The strength of According to Plan: The Unfolding Revelation of God in the Bible is its accessibility to the layperson. Other books that seek to develop a biblical theology make for thick reading. Goldsworthy avoids delving into intricate exegetical details.
Instead, he seeks to provide his readers with an overall grasp of biblical theology. He focuses on the “big picture.”
To accomplish this task, Goldsworthy encourages readers to bypass some of the harder chapters and perhaps return to them later. The “How” section focuses on issues of epistemology. Goldsworthy realizes that some of these chapters will be tough sledding for newcomers to theology. But he is wise to include them, as our presuppositions regarding knowledge and truth have a direct impact on how we understand the Bible. So Goldsworthy’s book remains accessible, without abandoning the thoroughness necessary for the task at hand.
According to Plan remains accessible to laypeople, not because Goldsworthy avoids rich theological teaching, but because he utilizes helpful tools that break down his concepts into simple forms.
For example, summary paragraphs are found beneath each chapter heading. This practice helps readers understand where the author intends to take them in any given chapter.
The book also provides summaries, charts, diagrams, and key terms and phrases at the end of each chapter, making it very easy for readers to quickly access the foundational information of each section. Goldsworthy has succeeded marvelously in making key theological concepts accessible to the laypeople.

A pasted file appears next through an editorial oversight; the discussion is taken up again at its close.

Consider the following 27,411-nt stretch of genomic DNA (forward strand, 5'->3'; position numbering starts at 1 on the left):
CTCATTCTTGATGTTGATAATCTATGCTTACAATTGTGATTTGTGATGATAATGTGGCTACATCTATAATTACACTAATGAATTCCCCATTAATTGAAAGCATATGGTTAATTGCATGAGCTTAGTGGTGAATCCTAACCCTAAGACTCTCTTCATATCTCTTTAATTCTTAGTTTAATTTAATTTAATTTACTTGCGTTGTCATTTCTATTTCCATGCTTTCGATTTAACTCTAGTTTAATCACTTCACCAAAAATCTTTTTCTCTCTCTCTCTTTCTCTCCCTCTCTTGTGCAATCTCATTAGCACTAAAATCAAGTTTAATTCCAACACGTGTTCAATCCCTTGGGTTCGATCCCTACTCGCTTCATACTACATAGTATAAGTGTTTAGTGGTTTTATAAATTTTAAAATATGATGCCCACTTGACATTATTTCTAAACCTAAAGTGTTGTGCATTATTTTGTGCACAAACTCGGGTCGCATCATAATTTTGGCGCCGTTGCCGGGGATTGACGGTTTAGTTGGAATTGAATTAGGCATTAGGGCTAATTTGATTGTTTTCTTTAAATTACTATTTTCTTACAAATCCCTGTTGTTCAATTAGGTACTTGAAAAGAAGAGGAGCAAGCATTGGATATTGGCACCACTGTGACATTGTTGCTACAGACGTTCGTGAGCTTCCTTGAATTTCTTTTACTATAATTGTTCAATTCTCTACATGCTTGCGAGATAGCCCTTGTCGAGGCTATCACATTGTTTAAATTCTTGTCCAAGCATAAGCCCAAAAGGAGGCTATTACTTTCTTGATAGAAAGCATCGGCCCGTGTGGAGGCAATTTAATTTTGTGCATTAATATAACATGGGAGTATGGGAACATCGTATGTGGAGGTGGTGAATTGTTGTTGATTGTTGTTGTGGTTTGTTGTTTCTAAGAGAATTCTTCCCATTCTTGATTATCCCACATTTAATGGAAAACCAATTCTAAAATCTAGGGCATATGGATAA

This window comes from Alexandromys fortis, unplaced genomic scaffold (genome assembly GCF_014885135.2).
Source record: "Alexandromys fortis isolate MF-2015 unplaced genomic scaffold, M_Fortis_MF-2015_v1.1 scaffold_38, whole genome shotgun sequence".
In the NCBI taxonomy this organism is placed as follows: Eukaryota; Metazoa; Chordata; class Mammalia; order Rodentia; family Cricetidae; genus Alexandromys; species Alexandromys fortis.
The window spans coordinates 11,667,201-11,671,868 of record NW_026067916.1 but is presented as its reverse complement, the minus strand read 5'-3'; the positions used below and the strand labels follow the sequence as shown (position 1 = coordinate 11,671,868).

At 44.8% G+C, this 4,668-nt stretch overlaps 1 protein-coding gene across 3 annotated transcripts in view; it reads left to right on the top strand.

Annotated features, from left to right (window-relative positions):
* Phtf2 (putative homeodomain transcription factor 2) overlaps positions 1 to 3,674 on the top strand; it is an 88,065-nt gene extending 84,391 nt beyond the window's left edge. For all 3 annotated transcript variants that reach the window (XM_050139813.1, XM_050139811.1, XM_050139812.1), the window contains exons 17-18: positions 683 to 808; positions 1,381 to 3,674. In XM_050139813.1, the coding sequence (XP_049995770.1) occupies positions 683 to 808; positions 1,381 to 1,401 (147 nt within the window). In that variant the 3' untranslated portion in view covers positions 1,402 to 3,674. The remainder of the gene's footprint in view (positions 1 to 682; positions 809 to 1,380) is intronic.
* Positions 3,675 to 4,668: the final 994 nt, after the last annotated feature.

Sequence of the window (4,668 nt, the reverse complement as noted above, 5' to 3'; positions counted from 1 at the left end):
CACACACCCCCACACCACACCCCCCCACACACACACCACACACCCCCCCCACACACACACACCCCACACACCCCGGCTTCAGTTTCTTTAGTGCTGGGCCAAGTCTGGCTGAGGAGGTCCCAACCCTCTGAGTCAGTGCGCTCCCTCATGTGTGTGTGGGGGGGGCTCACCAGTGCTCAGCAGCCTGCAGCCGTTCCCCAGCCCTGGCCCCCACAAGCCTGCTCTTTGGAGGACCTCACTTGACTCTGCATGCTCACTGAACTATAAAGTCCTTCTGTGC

The second strength of According to Plan is its Christ-centeredness. Goldsworthy emphasizes again and again that Christ is the one to whom all the Scriptures testify. God reveals himself primarily in Jesus Christ, showing us what the promises of the Old Testament are about.
“God in fact reserves his greatest revelation until the point of fulfillment. Jesus does not simply fulfill the promises; rather, he is the final and fullest revelation of what the promises are really about. This means that the form and the content of the fulfillment exceeds by far the form and the content of the promises themselves. The very act of fulfilling the Old Testament promises is itself the most important revelation of all” (65).
This emphasis on Christ as the center of all Scripture is sadly lacking in many evangelical churches today.
Goldsworthy insists on a Christ-shaped reading of Scripture, as evidenced by his emphasis on the gospel itself as the entry point into studying Scripture rightly.
According to Plan also raises a few questions for me. Tomorrow, I will examine some of the questions that Goldsworthy’s proposal leaves unanswered.